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UK Focuses on Occupational Health


Big ben and the houses of parliament in london.

​As more employees return to the office, the U.K. government is focusing on improving occupational health to ensure workplaces are healthy. 

The U.K. government has launched two consultations meant to be read in conjunction with one another, along with a third to be read separately, to address occupational health.

"The new consultation is good news for both employers and employees as it is going to shine a spotlight on return-to-work sickness policies and processes," said Helen Coombes, an attorney with Lewis Silkin LLP in Cardiff, Wales. "Long-term sickness is now the most common reason given by working-age people for economic inactivity. It is a growing problem."

New Legal Duty Proposed

The main two consultations, together called "Occupational Health: Working Better" and meant to be read in conjunction, complement each other. The first consultation focuses on occupational health provisions, steps that can be taken and examples of other places that have implemented successful occupational health services. Accreditation could help, as could making sure that there is a standardized baseline for the occupational health services provided.

"One of the ideas in the consultation is a new legal duty to provide access to occupational health after a certain event, such as a period of sickness absence. This would force a greater focus on how employers manage sickness absence and the involvement of expert advice on what, if any, adjustments are necessary to help employees back to work," Coombes said. "If the government introduces their idea for a national health-at-work standard along with a baseline for quality occupational health provision for all employees, this may improve the overall quality of employer experience."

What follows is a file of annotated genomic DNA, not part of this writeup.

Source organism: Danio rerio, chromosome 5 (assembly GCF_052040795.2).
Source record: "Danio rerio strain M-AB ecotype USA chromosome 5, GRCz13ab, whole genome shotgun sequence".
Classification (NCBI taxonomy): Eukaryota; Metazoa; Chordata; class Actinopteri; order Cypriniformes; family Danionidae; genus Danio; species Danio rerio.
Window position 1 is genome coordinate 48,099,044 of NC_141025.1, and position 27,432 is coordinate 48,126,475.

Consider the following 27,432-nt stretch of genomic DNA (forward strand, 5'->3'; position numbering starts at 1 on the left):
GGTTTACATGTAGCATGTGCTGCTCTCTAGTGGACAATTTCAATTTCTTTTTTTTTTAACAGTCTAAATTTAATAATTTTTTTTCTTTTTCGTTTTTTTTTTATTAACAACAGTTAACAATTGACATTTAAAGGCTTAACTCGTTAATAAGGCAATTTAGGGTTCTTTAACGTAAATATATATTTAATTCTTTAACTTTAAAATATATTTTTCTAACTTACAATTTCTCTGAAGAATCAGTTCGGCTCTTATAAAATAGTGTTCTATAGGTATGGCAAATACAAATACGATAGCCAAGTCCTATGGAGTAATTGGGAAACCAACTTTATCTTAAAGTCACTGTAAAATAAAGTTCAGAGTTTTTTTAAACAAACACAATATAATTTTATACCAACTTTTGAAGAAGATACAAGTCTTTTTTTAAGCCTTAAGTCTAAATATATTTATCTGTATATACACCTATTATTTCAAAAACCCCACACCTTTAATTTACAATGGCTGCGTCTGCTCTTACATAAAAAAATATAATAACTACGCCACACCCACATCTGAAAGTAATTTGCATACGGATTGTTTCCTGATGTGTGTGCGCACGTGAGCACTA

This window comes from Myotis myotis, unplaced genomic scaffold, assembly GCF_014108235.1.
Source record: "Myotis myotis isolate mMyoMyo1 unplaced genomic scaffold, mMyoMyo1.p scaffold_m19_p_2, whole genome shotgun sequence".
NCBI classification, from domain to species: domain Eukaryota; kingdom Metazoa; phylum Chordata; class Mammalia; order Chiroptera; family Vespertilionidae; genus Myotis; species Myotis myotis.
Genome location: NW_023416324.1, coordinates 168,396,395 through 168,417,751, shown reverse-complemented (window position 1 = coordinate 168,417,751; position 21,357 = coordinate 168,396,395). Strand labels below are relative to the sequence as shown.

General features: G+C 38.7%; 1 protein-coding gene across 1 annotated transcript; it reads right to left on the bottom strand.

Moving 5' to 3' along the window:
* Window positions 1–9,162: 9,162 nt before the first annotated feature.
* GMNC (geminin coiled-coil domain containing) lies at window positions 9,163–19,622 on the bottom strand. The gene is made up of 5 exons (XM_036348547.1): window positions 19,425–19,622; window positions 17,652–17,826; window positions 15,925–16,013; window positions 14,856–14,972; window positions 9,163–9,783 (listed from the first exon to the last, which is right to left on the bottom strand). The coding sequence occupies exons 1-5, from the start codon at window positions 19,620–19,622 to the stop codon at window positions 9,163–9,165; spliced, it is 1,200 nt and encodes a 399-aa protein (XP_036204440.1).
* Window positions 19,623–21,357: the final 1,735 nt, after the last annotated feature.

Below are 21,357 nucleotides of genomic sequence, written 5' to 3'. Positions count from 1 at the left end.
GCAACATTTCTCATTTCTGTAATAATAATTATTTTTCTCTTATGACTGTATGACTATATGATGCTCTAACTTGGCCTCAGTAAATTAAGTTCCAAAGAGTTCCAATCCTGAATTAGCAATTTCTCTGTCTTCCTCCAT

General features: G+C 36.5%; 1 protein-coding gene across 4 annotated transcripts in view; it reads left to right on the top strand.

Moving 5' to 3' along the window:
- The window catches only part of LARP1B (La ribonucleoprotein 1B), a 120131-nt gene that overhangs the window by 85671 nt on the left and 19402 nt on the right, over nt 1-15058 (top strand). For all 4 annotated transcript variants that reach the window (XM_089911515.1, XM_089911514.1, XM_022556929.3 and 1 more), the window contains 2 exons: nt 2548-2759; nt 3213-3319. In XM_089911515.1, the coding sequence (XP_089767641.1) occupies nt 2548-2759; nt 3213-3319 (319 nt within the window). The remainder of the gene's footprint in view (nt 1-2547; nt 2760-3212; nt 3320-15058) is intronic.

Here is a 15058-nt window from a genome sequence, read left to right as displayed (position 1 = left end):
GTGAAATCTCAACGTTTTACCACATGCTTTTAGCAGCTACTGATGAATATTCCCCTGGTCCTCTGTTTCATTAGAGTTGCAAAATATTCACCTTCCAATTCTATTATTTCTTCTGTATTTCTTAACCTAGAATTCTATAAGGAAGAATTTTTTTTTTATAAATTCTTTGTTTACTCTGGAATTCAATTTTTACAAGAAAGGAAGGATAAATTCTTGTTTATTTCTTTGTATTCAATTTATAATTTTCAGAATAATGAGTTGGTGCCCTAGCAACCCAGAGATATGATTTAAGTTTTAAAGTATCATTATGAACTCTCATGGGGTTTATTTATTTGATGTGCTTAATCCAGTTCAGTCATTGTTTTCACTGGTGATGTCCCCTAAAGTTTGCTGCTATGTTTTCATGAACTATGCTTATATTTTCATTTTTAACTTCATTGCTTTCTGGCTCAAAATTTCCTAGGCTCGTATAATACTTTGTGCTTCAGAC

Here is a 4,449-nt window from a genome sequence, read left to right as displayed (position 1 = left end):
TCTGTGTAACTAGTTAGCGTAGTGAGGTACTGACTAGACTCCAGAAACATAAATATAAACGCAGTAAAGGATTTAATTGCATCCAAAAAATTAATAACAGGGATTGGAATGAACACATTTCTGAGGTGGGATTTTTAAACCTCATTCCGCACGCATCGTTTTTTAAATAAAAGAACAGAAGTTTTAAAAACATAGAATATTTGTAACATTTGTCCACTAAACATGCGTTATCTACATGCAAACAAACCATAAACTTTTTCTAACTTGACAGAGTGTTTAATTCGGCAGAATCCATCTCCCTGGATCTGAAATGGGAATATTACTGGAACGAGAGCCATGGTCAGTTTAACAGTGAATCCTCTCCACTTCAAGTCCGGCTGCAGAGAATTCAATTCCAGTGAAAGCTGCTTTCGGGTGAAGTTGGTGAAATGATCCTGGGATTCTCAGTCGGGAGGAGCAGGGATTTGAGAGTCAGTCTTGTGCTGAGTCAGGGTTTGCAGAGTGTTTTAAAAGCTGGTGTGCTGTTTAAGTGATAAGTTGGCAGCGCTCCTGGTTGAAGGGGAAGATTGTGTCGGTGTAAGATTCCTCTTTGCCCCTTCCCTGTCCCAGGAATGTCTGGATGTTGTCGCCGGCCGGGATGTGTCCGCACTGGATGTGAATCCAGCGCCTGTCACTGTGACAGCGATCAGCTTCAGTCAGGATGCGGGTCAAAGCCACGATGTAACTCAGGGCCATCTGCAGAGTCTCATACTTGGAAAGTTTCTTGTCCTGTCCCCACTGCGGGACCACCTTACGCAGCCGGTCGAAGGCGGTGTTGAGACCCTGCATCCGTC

The second consultation focuses on taxes and financial incentives. This consultation gives weight to expanding the benefit-in-kind exemption, so that various treatments would fall within that exemption.

The third consultation, the Disability Action Plan consultation, addresses how disability intersects with occupational health.

Potential Problems

With the first two consultations, potential problems present themselves along with the proposed solutions.

"The [benefit-in-kind] exemption wouldn't cover things like the wages of occupational health staff consulting costs, so there will remain costs," said Emma Carter, a lawyer with Dentons in Milton Keynes, England. There are also questions about how occupational health solutions would look with companies of varying sizes, and how small and medium-size businesses can achieve the same baseline as large companies. 

Why Focus on Occupational Health Now?

Nonetheless, focusing on occupational health now could be beneficial long term. Generally, more job applicants are inquiring in the recruitment phase about well-being and what an employer is able to provide in terms of occupational health. Plus, it behooves employers to improve attendance at work by improving the health of the workforce overall.

Because these are consultations, they are not solutions and do not take care of occupational health services on their own. Instead, they are initial steps toward the overall improvement of occupational health services in the U.K.

Katie Nadworny is a freelance writer in Istanbul. 

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